W dniu czwartek, 13 sierpnia 2015 22:17:29 UTC+2 u=C5=BCytkownik Gordon Bur=
ditt napisa=C5=82:
> > can i use such form of adding zeros to the strings/literals to 'pad' th=
em with zeros ?
>=20
> String literals are supposed to contain the characters you put in
> them (plus the trailing \0), and that includes \0's at the end (or
> in the middle or at the start).  The literal in the subject: line
> should be of length 11, including 7 trailing \0's.
>=20
alright okay then, though i assume strlen would give only "4" here


> > or this is not guwranteed to work? need that for=20
>=20
> > assuring that strings for example arepadded to
> > some amount of bytes thus using fast compare which only checks some amo=
unt of data and do not bother for checking ends, etc 9you know what i mean)
>=20
> I'm really not sure how you are going to gain any speed with this.
> If you're counting on doing word-at-a-time (or bigger chunks)
> comparisons, remember that string literals aren't guaranteed to be
> aligned, and depending on your code, the string you are comparing
> against may not be either.

if i pad some literals up to some minimal value, (like all them padded up t=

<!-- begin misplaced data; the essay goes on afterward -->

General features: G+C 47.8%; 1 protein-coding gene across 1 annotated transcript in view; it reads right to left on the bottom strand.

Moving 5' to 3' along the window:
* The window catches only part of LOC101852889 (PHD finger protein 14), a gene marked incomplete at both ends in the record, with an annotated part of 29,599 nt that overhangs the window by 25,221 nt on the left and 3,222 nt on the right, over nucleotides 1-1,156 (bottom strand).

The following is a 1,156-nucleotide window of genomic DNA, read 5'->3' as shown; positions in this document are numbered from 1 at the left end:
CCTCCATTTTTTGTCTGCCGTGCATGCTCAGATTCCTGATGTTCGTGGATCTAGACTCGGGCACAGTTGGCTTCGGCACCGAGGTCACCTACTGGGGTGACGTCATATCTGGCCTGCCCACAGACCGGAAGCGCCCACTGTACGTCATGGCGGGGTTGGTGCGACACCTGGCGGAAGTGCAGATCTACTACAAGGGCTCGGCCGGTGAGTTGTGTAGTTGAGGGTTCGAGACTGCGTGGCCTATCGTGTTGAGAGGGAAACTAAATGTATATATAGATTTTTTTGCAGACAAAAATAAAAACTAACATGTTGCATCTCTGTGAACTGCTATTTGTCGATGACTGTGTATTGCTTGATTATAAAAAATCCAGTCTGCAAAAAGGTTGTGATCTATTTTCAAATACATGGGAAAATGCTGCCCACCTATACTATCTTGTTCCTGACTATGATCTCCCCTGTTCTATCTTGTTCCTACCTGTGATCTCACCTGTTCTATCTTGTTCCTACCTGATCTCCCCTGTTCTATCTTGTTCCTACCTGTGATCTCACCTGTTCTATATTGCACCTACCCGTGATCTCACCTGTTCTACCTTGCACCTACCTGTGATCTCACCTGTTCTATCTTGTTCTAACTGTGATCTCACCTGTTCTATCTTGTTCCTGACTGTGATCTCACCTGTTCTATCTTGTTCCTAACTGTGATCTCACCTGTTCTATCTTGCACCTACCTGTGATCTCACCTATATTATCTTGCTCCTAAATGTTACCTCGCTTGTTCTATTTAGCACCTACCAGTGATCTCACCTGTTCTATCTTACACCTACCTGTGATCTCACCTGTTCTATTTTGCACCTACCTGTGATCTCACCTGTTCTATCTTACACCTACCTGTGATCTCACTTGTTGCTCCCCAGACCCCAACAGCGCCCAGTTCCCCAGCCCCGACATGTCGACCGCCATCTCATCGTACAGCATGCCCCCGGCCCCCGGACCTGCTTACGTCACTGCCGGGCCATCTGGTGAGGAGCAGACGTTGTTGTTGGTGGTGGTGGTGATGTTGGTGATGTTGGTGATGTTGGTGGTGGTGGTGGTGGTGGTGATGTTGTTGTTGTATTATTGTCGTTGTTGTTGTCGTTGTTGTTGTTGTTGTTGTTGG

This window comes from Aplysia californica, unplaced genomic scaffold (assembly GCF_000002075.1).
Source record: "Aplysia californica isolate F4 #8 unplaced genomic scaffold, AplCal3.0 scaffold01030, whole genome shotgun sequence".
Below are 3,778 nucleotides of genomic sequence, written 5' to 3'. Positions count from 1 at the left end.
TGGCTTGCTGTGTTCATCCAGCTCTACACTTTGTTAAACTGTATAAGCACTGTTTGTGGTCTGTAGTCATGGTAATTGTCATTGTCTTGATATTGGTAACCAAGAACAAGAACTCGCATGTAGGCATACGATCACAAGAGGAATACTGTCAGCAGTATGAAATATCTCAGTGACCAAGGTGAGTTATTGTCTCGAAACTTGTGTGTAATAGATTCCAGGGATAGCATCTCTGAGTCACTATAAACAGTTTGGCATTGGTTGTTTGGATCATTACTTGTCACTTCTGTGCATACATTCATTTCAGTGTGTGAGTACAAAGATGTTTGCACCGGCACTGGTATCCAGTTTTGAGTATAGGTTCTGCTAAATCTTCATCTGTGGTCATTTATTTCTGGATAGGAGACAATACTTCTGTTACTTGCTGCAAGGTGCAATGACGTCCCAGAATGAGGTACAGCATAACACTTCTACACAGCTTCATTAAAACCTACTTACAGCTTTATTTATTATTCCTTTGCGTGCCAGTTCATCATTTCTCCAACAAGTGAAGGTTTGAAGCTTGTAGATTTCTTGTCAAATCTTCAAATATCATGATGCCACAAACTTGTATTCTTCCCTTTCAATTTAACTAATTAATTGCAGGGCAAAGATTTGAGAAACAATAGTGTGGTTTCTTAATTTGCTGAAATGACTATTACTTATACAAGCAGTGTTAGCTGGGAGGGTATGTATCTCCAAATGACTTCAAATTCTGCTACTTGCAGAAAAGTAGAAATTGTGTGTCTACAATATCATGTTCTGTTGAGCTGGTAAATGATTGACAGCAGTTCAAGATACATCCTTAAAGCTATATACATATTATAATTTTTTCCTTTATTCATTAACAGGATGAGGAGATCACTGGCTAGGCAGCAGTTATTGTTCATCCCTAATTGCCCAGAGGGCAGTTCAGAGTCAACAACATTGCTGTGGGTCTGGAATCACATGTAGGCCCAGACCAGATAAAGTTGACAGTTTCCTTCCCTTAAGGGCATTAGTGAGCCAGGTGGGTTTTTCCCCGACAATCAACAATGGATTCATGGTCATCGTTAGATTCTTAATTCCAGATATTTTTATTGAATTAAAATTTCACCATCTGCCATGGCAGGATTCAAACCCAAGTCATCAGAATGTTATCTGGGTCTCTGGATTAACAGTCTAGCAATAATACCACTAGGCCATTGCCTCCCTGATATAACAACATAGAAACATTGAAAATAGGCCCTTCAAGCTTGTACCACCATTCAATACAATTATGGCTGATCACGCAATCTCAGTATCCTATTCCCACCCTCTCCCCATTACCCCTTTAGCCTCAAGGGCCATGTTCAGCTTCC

o 16 butes and none larger) i can do some fastest compares - but dont matte=
r

as to alignment i dont know, probably in gcc they will be aligned to 4 anyw=
ay (or no?)
even if mislaligned sse compare should work
too (or no?) same as by-int compares..
0
fir
8/13/2015 8:40:17 PM
On Thu, 13 Aug 2015 12:30:19 -0700 (PDT)
fir <profesor.fir@gmail.com> wrote:

> can i use such form of adding zeros to the strings/literals to 'pad'
> them with zeros ? or this is not guwranteed to work? need that for 
> assuring that strings for example arepadded to
> some amount of bytes thus using fast compare which only checks some
> amount of data and do not bother for checking ends, etc 9you know
> what i mean)

Just write your own string structure eg pointer and length. It would be
far faster to check lengths first then compare if equal...